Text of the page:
3. Make Time for Stress Relief, Balance and Relaxation– Americans don’t take vacations – on average they work 60+ hours a week and there is very little down time. They are hunched over their computer screens, phones, and tablets responding to emails most of the day and into the night. As a result, this increases our stress responses and decreases our relaxation responses. This takes a tremendous toll on someone’s mind and body health. Remember, no amount of kale will counter repetitive chronic stress responses in the body. Because of that, employees finding time to unplug and unwind is critical. Every person needs to find respite, whether it’s mindfulness, meditation, a brief walk in nature, deep rhythmic breathing, a massage, taking a vacation, or stowing electronic devices every night when you get home. These are all exercises that help employees defrag from the 24/7 bombardment of emails, meetings, obligations and stress. Encourage employees to find this balance in the office and home environments.
4. Designing an Environment for Wellness - A relatively new trend is emerging in wellness architecture and design. In Boston, there was a recent UNITE Live Well/Work Well panel sponsored by the Design Museum Foundation, that explored how smart workplace design is positively affecting the wellness and performance of several high profile companies. Factors like natural light, air purification, acoustics, the interaction ecosystem, open workspace, giving people space to gather, and space to retreat, all factor in the health and happiness of your workforce. A Workplace Futures Team of Steelcase study of 10,500 workers in Europe, North America and Asia released in November 2014 found that employees surveyed said they got interrupted every 11 minutes. And then an additional 20+ minutes to refocus and realign. Smart workplace design can minimize these types of interruptions, ensuring employees are in an environment and ecosystem that maximizes performance, productivity and focus.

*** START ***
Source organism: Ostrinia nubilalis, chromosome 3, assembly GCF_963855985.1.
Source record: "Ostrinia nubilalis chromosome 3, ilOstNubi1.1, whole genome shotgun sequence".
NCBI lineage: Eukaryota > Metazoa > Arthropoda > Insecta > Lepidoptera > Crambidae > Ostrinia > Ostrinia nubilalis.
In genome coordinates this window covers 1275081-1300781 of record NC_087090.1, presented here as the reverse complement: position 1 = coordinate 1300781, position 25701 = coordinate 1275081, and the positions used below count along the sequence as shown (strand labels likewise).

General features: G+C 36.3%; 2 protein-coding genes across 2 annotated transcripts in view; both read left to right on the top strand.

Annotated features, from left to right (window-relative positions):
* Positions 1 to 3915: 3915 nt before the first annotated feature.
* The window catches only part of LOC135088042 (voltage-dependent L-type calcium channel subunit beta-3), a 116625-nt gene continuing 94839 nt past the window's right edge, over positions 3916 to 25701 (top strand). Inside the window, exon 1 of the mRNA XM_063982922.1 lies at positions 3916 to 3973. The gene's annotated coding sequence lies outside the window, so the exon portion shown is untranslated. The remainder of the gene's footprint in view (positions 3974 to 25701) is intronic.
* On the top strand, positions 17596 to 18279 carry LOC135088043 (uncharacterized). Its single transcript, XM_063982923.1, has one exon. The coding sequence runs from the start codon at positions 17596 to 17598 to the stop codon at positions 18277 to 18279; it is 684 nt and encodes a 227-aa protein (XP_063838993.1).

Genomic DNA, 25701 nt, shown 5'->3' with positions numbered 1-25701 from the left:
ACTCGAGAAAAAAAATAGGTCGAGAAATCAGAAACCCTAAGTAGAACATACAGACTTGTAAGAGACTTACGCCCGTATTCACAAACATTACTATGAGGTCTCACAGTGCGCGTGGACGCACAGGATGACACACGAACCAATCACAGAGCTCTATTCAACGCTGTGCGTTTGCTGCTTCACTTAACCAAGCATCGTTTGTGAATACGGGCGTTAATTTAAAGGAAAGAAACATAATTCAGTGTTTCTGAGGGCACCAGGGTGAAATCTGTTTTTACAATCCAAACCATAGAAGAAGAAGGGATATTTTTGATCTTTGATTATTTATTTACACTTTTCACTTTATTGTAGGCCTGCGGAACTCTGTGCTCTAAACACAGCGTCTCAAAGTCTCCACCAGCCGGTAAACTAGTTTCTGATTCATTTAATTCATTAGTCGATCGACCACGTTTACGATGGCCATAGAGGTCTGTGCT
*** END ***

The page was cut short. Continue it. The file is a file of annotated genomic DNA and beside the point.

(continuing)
5. Create a Culture of Wellness – If wellness is a one-off event or initiative, research has shown that it is not sustainable. Wellness needs to be engrained in the companies’ DNA with top-down leadership adoption. Yes healthy snacks and a gym membership are great starters, but organizations should take it a step further to empower employees to make sustainable nutrition and lifestyle changes that will lead to lifetime health transformations in and outside of the office. Educating and equipping your workforce with valuable tools and strategies will lead to lasting sustainable wellness change within your organization, and empower them to make the changes in their life beyond the 9-5. Provide wellness workshops and seminars, employee newsletters, posters to reinforce healthy lifestyles, an organic garden that everyone an help nurture and harvest from, stress management tools, individual nutrition coaching, healthy cooking demonstrations, weight management classes and more. Encourage employees to participate and keep the dialogue open on what wellness programs are most effective in achieving their wellness goals.
Lastly, get creative on how you can include employees families as well, whether it’s hosting a company wide fitness day, or wellness materials or information they can bring home and help their family adopt. Try to make wellness programs scalable beyond the workplace, so that employees share with all the important people in their life, and create a wellness ripple effect in their local communities, and beyond.